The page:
Once upon a time, a single gal graduated from college and set off into the world. After landing the first appropriately sucky job and tiny, overpriced apartment, she set her sights on bigger and better things. But the nebulous “bigger and better” wasn’t enough to drive her to the better job and better life. She needed to qualify and quantify her ambitions.
“I know!” she thought to herself, daydreaming while answering phones for an association of specialty nurses. “I will own my own home by the time I turn 25.”
It was a tall order, given her debt and paltry income. However, she had set high bars before and hurdled them with the right mix of planning, strategy, sacrifice and a bit of luck.
With time, the gal got promoted, which lined her up for an even better job with slightly more money. She moved to a slightly less overpriced urban apartment and brought her lunch to work. She clipped coupons and logged her grocery savings, transferring the savings into her house fund every month.
After a false start at age 23, when her potential mortgage lender fought back a chortle when presented with her financial situation, the magic age began to loom larger. The dream had evolved, though, from a condo in the city to a suburban house with a yard. Pouring over hundreds of listings online, the dream evolved further as far as size and scope.
Finally, ten weeks before my 25th birthday, I closed on my slice of the American dream: a three bedroom house on a quarter acre of crabgrass, built in the 1920s, loaded with charm, character and a new kitchen. To make the financials work, trade-offs were made. I’m forty miles from my job in downtown Chicago, but within easy walking distance of the train that can whisk me there in an hour.
In the twenty months since I closed on my house, I’ve had my fair share of joys, triumphs, mini-disasters and frustrations. I’ve known the satisfaction of figuring out how to properly wield a caulk gun – and proudly noticed the ensuing disappearance of a draft. I’ve bawled at the fourteen inches of icy snow that took two days to shovel. I’ve almost killed myself, slipping on ice while hauling my very first Christmas tree from the car to the house. I’ve climbed up a ladder to clean my gutters, only to realize that maybe doing so while alone wasn’t such a good idea. I’ve shooed various species of insects from most rooms of the house, chased a bat out of my enclosed porch, and am in the midst of an on-going staring contest with the raccoon that poops on my garage.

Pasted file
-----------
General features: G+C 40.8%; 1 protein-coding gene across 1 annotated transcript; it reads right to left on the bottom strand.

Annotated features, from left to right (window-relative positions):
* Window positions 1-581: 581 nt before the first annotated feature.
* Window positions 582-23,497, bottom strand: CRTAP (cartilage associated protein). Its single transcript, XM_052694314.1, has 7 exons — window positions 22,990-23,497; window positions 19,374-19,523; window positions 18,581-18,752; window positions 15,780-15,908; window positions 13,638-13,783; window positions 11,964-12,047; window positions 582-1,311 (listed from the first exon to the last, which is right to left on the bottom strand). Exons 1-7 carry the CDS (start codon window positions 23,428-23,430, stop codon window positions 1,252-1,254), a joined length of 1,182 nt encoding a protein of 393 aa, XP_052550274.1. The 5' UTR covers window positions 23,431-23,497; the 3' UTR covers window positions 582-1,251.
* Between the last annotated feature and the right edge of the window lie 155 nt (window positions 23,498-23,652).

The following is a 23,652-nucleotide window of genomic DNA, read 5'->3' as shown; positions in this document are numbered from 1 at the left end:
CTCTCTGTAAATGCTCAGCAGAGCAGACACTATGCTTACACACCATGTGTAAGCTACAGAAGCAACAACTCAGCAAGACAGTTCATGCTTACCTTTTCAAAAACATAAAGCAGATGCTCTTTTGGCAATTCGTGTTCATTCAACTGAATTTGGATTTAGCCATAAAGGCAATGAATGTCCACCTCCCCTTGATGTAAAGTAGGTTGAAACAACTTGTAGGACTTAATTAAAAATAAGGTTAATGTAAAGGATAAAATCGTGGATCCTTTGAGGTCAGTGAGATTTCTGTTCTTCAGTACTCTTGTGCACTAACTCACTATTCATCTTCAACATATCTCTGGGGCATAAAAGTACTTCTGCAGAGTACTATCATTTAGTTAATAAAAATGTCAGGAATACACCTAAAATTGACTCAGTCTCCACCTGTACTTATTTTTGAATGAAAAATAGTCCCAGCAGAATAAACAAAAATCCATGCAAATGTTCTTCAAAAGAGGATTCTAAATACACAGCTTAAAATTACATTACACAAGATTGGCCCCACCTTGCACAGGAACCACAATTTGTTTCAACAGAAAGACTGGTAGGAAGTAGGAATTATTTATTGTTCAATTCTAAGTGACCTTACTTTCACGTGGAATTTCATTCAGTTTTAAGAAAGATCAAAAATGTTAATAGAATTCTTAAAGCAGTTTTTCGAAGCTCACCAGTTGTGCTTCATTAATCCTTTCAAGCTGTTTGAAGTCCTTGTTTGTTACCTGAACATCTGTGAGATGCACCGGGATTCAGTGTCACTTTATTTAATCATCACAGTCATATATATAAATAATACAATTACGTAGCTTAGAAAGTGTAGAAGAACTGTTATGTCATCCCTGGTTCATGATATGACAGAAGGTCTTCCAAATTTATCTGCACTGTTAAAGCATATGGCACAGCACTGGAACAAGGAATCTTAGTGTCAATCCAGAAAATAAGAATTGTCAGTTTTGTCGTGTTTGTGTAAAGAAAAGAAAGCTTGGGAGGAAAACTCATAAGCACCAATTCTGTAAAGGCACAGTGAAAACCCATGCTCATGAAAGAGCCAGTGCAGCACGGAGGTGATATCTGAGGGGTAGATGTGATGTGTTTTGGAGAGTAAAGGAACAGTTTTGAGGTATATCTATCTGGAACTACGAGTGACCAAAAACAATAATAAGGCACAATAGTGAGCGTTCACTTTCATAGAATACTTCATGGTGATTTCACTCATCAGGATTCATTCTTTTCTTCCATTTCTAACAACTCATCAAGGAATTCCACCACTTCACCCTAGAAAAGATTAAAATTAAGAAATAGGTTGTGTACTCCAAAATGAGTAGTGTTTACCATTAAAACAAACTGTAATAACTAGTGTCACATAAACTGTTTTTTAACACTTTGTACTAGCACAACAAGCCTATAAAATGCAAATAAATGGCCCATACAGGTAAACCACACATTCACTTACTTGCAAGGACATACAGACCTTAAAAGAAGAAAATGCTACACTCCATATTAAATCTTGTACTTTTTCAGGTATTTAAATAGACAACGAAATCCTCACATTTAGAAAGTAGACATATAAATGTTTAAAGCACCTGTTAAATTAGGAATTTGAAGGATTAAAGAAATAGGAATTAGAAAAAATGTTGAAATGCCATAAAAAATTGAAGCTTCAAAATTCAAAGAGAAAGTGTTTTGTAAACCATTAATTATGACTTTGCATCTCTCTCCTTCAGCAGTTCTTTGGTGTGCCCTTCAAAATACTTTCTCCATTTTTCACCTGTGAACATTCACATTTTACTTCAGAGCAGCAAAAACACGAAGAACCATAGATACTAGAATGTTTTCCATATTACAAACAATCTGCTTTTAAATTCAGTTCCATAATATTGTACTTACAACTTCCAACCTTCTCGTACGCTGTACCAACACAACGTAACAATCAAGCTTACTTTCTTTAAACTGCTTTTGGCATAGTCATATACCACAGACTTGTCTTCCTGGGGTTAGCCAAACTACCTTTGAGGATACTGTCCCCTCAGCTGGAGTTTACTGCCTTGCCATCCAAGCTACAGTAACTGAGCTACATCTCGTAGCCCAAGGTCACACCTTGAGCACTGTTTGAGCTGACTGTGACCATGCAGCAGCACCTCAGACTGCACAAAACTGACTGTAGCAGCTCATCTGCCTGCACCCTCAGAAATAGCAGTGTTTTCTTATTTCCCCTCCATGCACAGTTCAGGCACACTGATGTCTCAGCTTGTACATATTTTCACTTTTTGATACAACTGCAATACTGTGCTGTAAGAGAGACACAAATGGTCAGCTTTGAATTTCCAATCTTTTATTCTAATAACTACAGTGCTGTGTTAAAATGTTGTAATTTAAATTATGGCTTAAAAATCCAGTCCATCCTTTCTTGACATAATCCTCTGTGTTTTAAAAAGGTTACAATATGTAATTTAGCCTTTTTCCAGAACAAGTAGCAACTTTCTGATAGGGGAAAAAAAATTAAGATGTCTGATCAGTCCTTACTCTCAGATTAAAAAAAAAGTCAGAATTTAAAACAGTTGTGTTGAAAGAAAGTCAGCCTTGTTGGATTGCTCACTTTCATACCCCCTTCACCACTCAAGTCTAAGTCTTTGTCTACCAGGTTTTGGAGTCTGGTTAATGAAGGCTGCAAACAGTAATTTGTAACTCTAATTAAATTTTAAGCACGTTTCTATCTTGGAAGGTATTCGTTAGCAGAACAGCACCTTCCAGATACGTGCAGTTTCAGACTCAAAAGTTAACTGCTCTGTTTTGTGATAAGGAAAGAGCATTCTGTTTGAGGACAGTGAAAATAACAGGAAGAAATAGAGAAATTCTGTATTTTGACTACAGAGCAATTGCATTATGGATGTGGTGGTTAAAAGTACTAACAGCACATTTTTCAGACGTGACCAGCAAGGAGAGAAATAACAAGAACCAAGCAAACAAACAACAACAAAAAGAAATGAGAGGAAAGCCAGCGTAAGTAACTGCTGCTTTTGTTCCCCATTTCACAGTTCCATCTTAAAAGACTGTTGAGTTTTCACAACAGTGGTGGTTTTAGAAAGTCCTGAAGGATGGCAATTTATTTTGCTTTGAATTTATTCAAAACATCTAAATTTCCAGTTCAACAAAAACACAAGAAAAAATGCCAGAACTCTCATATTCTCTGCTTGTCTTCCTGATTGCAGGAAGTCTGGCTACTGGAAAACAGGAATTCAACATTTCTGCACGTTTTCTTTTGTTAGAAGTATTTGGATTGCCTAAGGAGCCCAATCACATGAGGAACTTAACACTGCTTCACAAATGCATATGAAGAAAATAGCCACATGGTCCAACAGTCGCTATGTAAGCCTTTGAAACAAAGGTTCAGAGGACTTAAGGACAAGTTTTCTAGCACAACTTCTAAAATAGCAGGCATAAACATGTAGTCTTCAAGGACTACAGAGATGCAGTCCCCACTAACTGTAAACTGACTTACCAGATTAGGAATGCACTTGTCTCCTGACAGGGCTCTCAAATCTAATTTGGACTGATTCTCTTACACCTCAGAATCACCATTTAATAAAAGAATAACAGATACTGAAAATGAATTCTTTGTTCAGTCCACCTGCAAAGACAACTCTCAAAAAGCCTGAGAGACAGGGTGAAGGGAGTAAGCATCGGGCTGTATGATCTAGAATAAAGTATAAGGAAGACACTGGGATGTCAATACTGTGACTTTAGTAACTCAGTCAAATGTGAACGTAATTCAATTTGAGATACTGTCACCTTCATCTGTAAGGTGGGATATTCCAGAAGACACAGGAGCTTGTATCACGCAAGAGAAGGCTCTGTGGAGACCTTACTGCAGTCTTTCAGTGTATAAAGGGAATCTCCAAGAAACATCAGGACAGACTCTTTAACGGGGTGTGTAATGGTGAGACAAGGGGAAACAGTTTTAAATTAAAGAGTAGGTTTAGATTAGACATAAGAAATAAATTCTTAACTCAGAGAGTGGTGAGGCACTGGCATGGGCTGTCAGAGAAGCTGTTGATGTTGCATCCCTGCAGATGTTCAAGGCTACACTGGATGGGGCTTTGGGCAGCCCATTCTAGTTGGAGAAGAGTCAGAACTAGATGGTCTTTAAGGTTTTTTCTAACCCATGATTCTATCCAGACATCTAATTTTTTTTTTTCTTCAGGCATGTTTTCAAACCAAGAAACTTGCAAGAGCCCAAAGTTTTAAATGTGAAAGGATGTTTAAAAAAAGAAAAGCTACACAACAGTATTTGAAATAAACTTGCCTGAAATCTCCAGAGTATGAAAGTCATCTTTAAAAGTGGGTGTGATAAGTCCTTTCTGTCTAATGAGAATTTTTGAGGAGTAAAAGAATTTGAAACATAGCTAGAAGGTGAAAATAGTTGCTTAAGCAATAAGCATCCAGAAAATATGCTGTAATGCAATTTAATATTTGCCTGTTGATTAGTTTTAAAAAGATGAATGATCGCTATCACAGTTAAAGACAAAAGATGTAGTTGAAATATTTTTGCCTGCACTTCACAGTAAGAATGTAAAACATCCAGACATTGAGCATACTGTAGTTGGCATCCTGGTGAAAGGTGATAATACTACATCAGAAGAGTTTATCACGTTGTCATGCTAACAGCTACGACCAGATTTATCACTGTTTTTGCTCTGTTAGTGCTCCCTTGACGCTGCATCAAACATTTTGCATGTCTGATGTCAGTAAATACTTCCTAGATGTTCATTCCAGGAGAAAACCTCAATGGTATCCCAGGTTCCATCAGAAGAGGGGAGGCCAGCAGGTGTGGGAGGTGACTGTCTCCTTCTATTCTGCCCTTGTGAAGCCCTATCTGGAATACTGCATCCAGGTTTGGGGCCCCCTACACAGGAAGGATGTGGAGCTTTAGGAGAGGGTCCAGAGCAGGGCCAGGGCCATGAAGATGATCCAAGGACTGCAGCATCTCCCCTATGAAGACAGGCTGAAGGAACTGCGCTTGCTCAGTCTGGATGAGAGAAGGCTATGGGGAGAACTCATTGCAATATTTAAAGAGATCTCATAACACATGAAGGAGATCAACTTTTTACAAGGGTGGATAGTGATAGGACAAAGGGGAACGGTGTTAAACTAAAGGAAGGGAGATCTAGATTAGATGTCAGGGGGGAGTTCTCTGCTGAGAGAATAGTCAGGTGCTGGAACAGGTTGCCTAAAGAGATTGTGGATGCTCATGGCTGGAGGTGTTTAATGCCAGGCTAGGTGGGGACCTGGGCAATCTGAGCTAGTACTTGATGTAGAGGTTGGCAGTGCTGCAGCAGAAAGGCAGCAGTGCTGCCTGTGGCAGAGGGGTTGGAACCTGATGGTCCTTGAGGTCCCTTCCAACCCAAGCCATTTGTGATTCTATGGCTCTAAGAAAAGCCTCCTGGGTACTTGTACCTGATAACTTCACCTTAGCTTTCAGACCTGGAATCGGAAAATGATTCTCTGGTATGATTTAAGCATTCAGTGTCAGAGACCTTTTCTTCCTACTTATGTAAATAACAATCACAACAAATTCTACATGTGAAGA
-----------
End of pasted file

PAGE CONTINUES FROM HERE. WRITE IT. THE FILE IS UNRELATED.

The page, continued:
At the same time, I’ve reflected about buying a house in general. It’s a big process and a big step. Several of my friends have taken the same plunge, some as married couples, some as singletons, and some in between. But in the course of our conversations, the singletons have all observed that this would not have been possible decades ago.
Back in the old days, girls typically went directly from their parents’ house to a household with their husbands. There was no in between. That gap has evolved from dorms to apartments to full-fledged home ownership. No longer do women feel the need to wait for Prince Charming to start building their own home equity. Indeed, with women marrying later and making enough to afford a home, especially in the recent buyers’ market, it’s more common than ever for single women to buy.
Home ownership is one of the largest declarations of independence a single woman can make. In my case, it affirmed that I wasn’t going to wait around for a boy to make up his mind about me and a future; rather, I was taking matters into my own hands. Though I had a lot of support, I did hear rumblings that making such a bold move might dampen my prospects for a future marriage, since a man might be intimidated. I haven’t found that to be the case, but it’s an interesting theory worth considering. How does a modern, working woman balance her need for independence with other, more traditional needs? Deep down, do women want and need to be protected and taken care of?
In 1982, Colette Dowling published The Cinderella Complex: Women’s Hidden Fear of Independence, theorizing that women inherently want men to take care of them, sometimes sabotage their own success to achieve a more traditional gender role balance.
So how does Cinderella having a mortgage affect this dynamic?
This blog will serve as my forum to further flesh out and explore these ideas, as well as recount the growing pains of home ownership. Comments and feedback are very, very welcome.